Even if you only catch five minutes of this year’s Stanley Cup Final, you’ll notice the difference—you’re no longer watching your parents’ brand of ice hockey.

Obstruction has been mostly eradicated and rules that once prevented a team from executing a “two-line pass” (hockey’s version of a Hail Mary) have been relaxed. On-ice adjustments now reward skill and have ushered in an era predicated on speed and creativity, in hopes of capturing the imaginations of casual fans.

Of course, these changes didn’t occur in a vacuum. Labor strife and a lockout that entirely wiped out the 2004-2005 season led the NHL to reconsider the very essence of its sport. In the wake of the lost year, ties became a thing of the past; a new points system was introduced, leading to greater parity; and clubs participated in revenue sharing, to help small-market teams stay afloat. The biggest game-changer: a strict salary cap.

In the salary-cap era, big-market NHL teams can’t simply spend an unlimited amount of money on the best available players. General Managers now must reconsider how to evaluate players and determine their worth, hoping to find hidden talent or undervalued assets. Thus, a new archetype has emerged.

Even teams that win the Stanley Cup have to essentially retool their rosters as the tickertape is being swept up at the parade. No time for sentimentality. For floundering clubs, it is not unheard of to deal your 32-year-old team captain at the trading deadline to score some draft picks.

Just as off-ice course corrections and a new economic landscape have changed how NHL teams build rosters, market forces are causing businesses to reconsider their sales practices and reimagine their sales personnel.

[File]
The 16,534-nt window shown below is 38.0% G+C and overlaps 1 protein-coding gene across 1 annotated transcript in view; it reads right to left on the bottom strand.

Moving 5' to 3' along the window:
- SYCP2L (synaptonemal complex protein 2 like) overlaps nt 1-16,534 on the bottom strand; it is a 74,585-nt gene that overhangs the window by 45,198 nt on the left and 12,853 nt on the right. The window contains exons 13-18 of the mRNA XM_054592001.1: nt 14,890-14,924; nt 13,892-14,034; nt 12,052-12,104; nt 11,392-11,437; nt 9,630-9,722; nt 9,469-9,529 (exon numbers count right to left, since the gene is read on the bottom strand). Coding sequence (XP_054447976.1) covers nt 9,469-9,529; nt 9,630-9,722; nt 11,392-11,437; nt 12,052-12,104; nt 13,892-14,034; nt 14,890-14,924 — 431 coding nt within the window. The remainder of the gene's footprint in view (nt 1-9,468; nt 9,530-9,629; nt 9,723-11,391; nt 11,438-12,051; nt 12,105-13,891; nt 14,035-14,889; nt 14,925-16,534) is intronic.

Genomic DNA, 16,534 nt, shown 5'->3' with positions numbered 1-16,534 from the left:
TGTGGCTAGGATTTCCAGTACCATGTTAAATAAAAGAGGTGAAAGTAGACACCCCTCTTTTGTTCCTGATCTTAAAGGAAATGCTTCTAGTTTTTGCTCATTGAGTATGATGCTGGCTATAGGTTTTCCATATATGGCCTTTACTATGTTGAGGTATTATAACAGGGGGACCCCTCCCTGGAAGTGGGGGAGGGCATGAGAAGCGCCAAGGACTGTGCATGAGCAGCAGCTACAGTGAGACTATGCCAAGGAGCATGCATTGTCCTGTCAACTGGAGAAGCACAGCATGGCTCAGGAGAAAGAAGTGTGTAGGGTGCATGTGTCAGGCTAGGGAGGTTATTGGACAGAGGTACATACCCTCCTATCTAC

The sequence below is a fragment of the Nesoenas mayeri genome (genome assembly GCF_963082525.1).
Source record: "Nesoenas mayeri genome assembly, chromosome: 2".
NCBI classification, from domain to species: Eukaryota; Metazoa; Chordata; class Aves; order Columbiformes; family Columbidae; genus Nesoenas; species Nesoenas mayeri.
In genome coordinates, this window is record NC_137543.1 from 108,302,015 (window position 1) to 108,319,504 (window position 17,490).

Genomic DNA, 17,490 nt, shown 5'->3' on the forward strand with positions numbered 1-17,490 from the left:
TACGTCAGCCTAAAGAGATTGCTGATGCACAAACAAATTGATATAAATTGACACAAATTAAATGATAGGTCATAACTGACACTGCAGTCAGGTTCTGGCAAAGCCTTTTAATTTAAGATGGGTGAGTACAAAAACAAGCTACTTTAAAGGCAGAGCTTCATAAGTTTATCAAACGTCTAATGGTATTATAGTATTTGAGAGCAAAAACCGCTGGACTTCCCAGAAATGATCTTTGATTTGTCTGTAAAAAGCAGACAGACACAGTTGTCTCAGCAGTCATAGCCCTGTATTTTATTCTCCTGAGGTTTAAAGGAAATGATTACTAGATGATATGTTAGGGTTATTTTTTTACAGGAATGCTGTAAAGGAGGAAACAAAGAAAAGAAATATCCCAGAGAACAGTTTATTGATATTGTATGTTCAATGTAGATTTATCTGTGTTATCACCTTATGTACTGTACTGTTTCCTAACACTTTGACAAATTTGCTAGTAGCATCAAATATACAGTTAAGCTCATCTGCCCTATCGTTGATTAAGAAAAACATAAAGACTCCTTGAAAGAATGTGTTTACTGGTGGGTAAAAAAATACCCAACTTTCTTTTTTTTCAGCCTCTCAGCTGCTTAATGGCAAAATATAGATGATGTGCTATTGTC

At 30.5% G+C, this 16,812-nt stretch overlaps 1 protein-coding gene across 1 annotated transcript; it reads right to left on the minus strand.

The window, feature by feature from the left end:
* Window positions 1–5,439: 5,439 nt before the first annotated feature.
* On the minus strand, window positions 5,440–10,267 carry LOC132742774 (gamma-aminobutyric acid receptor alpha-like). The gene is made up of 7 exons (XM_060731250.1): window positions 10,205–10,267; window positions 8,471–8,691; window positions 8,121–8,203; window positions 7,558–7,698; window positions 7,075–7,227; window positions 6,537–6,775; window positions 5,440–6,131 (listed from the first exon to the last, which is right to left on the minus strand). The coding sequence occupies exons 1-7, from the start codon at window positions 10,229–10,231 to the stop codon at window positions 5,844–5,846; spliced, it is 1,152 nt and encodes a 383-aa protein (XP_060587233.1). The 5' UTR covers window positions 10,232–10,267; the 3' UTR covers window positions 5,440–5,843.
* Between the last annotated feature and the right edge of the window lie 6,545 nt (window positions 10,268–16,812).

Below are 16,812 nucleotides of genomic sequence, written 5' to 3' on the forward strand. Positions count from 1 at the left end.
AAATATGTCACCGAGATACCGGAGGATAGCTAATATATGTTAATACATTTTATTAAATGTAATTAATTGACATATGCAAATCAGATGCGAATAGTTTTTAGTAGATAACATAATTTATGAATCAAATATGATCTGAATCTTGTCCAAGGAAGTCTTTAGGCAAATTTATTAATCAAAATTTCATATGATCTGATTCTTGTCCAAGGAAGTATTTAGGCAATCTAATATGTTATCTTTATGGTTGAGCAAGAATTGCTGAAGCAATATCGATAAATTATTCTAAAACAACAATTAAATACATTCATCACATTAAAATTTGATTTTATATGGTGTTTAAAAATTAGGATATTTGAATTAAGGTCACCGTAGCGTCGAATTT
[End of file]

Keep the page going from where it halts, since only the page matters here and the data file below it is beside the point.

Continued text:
We find ourselves in the Age of the Informed Consumer, in which customers are no longer passive voyagers being guided on their journey by charismatic sales professionals. Savvy shoppers can research product reviews, compare prices in an instant, and even spot upcoming trends. (Thanks, Google!)

To have sales effectiveness now, one has to be a knowledge broker and trusted advisor. A sales professional is now equal parts business consultant and partner, conveying a deep knowledge of the customer’s needs and speaking authoritatively on consumer trends.

So, now you ask: How do I find these people?

This is where Caliper comes in, since there is no equivalent to “puck-luck” for icing your best sales roster.

You know your industry and understand how economic forces are shaping it. The next step is to envision how you want your business, specifically your sales apparatus, to meet today’s challenges.

Leveraging insights from extensive research, we have identified six competency-based sales success models that link personality attributes, behavioral patterns, and competencies with performance across differing levels of sales complexity.

These models are built from mixtures of competencies that have been identified, through scientific validation, to be critical success factors. Simply put, the closer a job applicant matches the model, the more likely that person will exhibit sales effectiveness.

Once we determine the sales model that best fits your business needs, Caliper will supply a diagnostic tool that provides the same level of rigor to your hiring practices that you put into conducting your business. That way, you can go beyond looking at an applicant’s past sales success alone and see if there is alignment between one’s potential and the approach your business will require to thrive in the new economy.